Since its discovery in the twentieth century, penicillin has saved millions of lives across the world.
Although more antibiotics were later discovered, with the passage of time, overuse of penicillin has reduced its effectiveness.
Antibiotics are not like other over-the-counter drugs.
To get maximum effectiveness from them, some important guidelines must be followed, such as taking the medicine only according to the prescription, completing its dosage, and avoid making second guesses before taking the medicine.
If the instructions are not followed accordingly, the pathogens (bacteria and other microbes) in the body become quite powerful and it becomes difficult to control their growth inside the body or to destroy them completely.
Consequently, antibiotic resistance develops in the body, something experts around the whole world are extremely worried about.
Diseases that may seem harmless can become harmful in the course of time as the drugs taken to treat those harmless diseases will not be working.
It is important for us to realise that our irresponsible attitude towards antibiotic usage can severely affect our health.
Every year, 700,000 people die from diseases due to antibiotic resistance.
According to a report published by the UN Ad hoc Interagency Coordinating Group (IACG) on Antimicrobial Resistance, drug-resistant diseases could cause 10 million deaths each year by 2050.
Additionally, antimicrobial resistance could force up to 24 million people into extreme poverty by 2030.
Leading think tanks around the world are constantly trying to figure out ways to defuse this time bomb.
During this pandemic, many people are taking antibiotics as prophylaxis or as a treatment even though their effectiveness has not been proven by any study yet, which again increases the likelihood of making the pathogens multidrug-resistant.
The Covid-19 pandemic has led to increased use of antibiotics, and their use either as prophylaxis or as a treatment can ultimately lead to higher microbial /bacterial resistance rate that would impact the burden of disease and deaths during the pandemic and beyond.
Dr Hanan Balkhy, assistant director general for AMR (Antimicrobial Resistance) at WHO, told the British Medical Journal that early data on patients with Covid-19 suggest only a minority have bacterial co-infections.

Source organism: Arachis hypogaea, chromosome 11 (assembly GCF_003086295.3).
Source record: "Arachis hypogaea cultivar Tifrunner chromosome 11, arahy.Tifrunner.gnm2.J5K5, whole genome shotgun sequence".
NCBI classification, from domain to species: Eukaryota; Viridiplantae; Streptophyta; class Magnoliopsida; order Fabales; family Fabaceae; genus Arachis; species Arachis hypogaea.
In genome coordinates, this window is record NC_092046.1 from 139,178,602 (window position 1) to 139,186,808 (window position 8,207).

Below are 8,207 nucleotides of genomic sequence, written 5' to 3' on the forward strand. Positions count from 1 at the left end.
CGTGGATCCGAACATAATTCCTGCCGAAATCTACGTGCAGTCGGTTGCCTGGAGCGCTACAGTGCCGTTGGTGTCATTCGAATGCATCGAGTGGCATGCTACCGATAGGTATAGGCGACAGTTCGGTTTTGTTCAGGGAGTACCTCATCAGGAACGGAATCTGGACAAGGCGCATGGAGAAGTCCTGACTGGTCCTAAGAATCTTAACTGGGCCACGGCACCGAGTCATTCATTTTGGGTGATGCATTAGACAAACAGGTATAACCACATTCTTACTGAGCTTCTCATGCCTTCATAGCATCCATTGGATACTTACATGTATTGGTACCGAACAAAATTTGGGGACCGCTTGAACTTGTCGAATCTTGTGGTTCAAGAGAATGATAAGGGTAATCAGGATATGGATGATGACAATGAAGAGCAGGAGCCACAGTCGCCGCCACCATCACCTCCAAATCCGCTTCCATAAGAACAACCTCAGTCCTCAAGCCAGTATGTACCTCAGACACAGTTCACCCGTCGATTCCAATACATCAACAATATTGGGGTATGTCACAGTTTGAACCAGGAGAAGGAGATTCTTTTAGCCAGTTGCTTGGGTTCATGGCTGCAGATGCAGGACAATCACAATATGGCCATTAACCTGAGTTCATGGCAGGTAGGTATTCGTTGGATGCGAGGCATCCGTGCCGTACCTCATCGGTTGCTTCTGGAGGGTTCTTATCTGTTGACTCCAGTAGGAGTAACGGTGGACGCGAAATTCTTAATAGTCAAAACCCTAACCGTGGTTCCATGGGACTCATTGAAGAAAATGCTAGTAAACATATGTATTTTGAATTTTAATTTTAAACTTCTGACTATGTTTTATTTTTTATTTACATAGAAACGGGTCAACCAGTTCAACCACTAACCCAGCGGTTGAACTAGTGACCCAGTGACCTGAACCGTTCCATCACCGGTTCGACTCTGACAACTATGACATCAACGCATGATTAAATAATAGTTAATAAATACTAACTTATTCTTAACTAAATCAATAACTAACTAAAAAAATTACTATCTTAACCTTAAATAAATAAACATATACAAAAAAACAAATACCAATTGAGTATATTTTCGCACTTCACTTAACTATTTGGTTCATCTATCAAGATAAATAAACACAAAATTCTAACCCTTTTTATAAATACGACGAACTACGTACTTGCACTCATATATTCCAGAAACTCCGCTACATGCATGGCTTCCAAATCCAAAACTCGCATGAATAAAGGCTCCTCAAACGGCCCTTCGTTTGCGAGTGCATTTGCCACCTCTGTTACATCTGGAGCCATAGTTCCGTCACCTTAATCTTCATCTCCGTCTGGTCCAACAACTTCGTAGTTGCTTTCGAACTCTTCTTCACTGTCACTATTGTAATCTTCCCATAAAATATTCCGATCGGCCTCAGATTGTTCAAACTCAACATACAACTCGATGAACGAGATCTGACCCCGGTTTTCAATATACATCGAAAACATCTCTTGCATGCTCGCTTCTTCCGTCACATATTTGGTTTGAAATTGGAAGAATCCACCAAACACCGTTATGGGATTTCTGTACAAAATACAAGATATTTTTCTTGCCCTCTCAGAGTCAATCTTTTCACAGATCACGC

"WHO continues to be concerned by the inappropriate use of antibiotics, particularly among patients with mild Covid-19," Balkhy said.
The ongoing pandemic has shed light on the public's understanding of infection prevention and its control.
People practicing improved hand-washing techniques and social distancing, and taking various intervention measures to intercept infection throughout the world are showing their increasing health consciousness.
These interventions will likely impact the levels of other infectious agents and antimicrobial resistance and may have positive effects on global health.
Momentum on improved public knowledge regarding infection prevention and control should be linked to antimicrobial resistance and maintained through education and advertising.
The pandemic has highlighted the significance of vaccination, functional antimicrobials and research on the understanding and control of infectious agents.
If we collaborate with authorities, it is possible to reduce antibiotic resistance in our country by taking a few small steps.
In addition to banning antibiotic sales without proper prescriptions, these drugs should be coded with a "red dot" on the back of the blister pack to let buyers know that these are antibiotics and should not be taken irresponsibly.
This practice can be introduced in developing countries like Bangladesh where self-medication, antibiotic resistance, and medication adherence failure are prominent.
Since many users do not complete the whole course, retail sales of one or two tablets should be stopped.
They should be sold only in packages of 7/10/14 tablets according to the dosage.
Moreover, like birth control pills, blister packs of antibiotic drugs can have uni-directional arrows so that patients can follow a systematic method to avoid medication adherence failure.
The uni-directional flowchart will help the recipient to follow the course without any confusion and hesitancy.
By using white and black dots on the back of the packs, it can also be clearly stated whether the medicine should be taken on an empty or full stomach.
To create a better prepared world for emerging public health challenges, it is crucial that we remember the fundamental importance of antibiotics for modern medicine, including protecting patients during a pandemic.
Dr Mahbubul H Siddiqee is the Coordinator of Microbiology Program, BRAC University, Dhaka. He can be reached at firstname.lastname@example.org and Mohammad Shojon is a medical student at Dhaka Medical College Hospital, Dhaka. He can be reached at email@example.com.